- Infrastructure: Reservoirs tend to be built for hydro-power, which means transmission infrastructure is already installed. This means that floating solar PV can be used to increase the output of hydropower while reducing the evaporation of the water it depends on.
Cons of floating solar PV facilities
- Corrosion: Since this infrastructure operates in proximity to water, it must be designed to be corrosion-resistant, which comes at a premium. Also, some water bodies which are viable for floating solar have brackish water, which contains problematic salt that can easily cause damage to electronics.
- Fluidity: Being on the water means the system will always be in motion, and moving parts results in increased wear, maintenance and potentially a shorter lifespan. Also, maintenance on the water tends to be more difficult, even if the structures can be easily accessed via boat and space available to work comfortably on the platoons.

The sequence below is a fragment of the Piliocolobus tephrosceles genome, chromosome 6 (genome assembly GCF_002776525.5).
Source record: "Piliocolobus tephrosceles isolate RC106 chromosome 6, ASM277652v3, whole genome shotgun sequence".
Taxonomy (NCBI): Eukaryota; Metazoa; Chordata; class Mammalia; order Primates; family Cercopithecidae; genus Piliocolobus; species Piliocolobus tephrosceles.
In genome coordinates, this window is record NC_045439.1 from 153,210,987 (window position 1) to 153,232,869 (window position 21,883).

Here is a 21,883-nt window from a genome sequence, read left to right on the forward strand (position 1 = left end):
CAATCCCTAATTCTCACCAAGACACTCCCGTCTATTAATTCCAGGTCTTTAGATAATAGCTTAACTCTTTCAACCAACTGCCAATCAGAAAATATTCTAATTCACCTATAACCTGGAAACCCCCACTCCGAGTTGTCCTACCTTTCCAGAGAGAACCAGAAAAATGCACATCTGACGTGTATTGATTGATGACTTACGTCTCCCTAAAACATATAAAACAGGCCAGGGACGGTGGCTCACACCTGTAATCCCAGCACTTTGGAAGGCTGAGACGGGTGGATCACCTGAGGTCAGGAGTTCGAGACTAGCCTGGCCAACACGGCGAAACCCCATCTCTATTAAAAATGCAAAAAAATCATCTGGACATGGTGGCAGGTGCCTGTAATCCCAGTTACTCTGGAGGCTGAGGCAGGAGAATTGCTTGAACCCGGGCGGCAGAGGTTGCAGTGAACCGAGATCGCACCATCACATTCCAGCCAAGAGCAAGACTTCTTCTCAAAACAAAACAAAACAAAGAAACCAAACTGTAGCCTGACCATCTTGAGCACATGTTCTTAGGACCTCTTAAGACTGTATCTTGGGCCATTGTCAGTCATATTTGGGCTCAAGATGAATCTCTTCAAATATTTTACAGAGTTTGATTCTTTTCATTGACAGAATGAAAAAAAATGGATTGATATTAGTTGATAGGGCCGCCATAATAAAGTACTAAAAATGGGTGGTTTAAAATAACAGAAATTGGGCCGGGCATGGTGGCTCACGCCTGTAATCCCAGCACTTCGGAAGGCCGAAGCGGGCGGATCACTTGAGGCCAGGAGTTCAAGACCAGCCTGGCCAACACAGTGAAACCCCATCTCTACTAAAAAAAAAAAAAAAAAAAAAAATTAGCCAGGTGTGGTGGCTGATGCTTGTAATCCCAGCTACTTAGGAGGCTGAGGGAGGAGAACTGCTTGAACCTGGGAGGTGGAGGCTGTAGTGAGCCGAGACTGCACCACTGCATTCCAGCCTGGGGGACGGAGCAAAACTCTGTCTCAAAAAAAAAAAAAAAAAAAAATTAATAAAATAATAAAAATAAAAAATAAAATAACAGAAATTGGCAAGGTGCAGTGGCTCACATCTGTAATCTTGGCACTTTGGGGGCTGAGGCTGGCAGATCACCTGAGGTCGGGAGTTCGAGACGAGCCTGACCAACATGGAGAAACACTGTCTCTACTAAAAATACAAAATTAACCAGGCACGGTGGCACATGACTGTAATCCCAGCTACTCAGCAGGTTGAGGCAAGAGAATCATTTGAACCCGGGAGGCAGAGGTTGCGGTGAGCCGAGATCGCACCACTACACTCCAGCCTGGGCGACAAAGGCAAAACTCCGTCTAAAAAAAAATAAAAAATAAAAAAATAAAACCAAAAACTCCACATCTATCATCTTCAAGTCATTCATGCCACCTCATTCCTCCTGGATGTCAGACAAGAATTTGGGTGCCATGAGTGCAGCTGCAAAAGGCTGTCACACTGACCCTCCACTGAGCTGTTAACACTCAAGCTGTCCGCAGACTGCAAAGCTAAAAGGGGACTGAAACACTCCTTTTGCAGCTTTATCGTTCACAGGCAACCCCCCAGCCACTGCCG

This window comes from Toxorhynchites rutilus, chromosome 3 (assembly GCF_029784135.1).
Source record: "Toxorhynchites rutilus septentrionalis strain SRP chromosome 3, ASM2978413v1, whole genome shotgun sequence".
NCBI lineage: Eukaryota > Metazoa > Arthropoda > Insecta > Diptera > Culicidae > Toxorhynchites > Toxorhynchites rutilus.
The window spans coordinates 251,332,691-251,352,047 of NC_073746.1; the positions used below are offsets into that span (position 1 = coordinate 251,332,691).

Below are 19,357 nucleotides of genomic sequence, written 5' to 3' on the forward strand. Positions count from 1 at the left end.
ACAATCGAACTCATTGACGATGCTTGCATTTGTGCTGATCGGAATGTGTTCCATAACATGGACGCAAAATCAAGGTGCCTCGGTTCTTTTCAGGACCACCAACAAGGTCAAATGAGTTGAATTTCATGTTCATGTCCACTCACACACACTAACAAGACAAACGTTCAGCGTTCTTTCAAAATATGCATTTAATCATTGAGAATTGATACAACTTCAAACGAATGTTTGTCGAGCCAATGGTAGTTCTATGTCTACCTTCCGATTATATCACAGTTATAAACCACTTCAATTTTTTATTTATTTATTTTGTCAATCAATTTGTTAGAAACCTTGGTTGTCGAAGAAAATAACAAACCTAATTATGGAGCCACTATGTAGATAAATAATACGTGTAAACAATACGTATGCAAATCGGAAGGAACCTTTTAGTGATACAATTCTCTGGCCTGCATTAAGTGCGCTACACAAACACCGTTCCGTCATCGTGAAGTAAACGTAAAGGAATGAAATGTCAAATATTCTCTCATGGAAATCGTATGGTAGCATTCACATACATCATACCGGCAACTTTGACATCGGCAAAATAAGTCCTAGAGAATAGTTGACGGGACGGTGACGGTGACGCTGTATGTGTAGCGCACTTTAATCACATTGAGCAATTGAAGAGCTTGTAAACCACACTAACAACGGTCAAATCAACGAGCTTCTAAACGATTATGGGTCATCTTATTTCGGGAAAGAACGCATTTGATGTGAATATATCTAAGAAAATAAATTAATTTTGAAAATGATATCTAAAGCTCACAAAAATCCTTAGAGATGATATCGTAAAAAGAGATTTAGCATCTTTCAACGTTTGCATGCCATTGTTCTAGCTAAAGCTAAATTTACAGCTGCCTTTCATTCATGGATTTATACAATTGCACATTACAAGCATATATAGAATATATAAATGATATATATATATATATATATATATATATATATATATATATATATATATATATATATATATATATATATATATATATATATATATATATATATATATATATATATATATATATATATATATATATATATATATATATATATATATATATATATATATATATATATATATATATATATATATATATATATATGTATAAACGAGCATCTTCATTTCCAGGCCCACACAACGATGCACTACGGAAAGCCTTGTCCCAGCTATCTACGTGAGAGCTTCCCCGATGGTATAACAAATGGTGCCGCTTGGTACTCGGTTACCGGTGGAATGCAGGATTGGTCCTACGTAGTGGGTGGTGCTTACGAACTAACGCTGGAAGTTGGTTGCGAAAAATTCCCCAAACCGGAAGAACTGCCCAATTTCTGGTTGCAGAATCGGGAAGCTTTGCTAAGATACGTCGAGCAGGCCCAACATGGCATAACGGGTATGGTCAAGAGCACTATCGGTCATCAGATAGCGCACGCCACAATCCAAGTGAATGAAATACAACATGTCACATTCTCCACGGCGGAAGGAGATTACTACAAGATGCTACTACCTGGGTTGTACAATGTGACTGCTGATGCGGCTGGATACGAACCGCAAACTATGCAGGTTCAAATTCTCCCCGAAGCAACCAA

- Recreation: Some reservoirs are used by local communities for recreational activities such as sailing, rowing, windsurfing, etc. The installation of floating solar PV may reduce or altogether render these recreational areas inaccessible.
- Winds/Waves: Inland water bodies tend to have more exposure to high winds and waves, particularly during storms. This means that the infrastructure must be designed with this in mind (appropriate anchors, flexibility, etc).
- Cost: It is estimated that the costs of building a floating solar farm were 20-25% more expensive in 2019 than building one on land, which increases the cost per kWh compared to other alternatives like roof installations. This may change in future as the technology scales.
- Unnecessary: Some argue that solar panels are more simply and effectively deployed in other places. For example, placing them in car parks could provide shade and power for EVs or install them on household/business roofs to decentralise power generation.